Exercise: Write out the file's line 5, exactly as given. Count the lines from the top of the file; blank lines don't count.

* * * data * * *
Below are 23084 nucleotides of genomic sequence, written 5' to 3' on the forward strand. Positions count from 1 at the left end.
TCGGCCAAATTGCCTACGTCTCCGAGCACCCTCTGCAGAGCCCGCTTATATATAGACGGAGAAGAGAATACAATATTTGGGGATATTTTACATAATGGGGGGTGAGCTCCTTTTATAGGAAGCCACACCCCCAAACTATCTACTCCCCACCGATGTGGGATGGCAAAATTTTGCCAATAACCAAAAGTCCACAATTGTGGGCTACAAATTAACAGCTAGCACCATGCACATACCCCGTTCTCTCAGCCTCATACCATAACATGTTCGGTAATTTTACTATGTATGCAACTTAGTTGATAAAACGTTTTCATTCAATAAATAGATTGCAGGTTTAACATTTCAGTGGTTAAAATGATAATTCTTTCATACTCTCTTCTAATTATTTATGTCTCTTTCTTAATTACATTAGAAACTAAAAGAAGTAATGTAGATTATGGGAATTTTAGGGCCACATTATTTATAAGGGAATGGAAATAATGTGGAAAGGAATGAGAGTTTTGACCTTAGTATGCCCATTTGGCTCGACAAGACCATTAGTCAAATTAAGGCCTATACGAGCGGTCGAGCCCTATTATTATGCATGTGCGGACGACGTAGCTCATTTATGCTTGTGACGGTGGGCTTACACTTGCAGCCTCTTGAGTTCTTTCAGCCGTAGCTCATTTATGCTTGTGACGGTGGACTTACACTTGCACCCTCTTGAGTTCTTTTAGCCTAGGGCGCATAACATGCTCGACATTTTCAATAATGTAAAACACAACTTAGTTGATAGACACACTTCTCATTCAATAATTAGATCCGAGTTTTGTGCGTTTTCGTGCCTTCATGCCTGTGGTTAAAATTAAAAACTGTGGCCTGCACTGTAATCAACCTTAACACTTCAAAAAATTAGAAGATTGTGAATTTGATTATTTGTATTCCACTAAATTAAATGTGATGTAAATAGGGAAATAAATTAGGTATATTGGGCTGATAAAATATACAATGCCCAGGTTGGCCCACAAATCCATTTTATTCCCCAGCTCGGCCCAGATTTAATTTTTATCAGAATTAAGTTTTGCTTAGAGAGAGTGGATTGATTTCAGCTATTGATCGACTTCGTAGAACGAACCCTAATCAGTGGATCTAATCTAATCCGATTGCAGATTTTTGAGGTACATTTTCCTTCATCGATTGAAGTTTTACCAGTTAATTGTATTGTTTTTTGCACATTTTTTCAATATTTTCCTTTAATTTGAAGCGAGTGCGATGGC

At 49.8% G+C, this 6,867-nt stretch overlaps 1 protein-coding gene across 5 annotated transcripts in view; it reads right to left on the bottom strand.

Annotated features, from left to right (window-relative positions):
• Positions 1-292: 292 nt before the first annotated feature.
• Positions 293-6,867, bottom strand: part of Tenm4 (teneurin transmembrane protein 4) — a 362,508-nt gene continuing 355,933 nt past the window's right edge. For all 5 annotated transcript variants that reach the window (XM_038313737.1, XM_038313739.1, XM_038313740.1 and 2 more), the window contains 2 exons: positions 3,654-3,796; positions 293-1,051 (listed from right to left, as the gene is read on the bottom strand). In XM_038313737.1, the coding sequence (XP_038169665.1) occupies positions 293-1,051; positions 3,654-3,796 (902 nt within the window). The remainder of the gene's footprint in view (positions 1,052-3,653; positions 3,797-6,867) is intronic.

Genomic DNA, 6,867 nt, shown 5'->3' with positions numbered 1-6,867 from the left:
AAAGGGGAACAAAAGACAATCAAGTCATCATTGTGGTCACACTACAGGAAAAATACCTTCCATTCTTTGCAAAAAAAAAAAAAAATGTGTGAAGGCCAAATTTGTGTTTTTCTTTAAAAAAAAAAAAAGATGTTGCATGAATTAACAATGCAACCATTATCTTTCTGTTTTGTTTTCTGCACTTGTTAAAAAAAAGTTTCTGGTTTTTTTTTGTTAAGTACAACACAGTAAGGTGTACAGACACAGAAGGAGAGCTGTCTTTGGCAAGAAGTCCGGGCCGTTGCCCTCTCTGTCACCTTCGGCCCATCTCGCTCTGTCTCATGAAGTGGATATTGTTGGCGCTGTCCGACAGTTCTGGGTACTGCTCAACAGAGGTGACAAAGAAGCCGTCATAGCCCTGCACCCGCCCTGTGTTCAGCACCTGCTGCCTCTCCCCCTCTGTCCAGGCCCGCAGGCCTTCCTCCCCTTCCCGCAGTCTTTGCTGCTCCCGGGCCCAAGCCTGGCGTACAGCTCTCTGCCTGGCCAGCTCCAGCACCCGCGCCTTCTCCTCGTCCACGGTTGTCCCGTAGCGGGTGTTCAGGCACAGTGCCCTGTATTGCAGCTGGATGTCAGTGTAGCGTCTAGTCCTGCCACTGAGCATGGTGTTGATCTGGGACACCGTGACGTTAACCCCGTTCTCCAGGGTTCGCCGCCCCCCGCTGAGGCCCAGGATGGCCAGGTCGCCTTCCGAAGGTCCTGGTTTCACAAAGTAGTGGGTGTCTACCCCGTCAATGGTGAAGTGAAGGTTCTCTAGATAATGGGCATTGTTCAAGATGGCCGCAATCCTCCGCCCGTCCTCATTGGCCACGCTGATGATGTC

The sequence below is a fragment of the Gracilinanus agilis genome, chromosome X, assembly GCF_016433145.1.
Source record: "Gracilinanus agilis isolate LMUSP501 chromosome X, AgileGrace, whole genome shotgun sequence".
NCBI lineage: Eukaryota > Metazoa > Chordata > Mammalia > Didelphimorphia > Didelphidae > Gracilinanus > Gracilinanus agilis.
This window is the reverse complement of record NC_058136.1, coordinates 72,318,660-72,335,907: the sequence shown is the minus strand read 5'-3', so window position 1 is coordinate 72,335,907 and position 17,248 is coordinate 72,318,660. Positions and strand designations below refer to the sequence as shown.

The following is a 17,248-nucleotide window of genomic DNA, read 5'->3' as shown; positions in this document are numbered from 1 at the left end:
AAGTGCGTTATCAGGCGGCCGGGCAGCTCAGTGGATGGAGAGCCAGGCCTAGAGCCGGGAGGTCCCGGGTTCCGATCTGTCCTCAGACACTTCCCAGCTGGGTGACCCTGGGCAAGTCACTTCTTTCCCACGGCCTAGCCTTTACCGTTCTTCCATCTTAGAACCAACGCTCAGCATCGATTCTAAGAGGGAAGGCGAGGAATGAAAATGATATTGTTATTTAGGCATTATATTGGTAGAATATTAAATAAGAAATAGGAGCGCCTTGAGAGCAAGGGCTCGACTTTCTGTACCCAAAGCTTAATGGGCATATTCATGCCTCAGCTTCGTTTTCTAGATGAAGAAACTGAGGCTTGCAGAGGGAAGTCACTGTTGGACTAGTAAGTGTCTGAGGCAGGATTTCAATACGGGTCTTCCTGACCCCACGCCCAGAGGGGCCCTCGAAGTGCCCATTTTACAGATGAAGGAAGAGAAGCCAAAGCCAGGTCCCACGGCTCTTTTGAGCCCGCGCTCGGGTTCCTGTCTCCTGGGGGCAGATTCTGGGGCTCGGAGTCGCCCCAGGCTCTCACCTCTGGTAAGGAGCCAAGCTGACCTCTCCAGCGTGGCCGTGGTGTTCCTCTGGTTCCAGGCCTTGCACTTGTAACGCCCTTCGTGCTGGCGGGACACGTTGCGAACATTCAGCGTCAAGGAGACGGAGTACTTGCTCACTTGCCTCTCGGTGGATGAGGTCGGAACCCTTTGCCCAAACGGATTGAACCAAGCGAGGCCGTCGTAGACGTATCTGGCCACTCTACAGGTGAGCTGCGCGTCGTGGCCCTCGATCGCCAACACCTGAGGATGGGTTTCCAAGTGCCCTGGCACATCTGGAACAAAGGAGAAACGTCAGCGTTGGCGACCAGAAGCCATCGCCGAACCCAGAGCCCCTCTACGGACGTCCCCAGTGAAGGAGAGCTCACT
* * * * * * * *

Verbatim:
• Positions 1-292: 292 nt before the first annotated feature.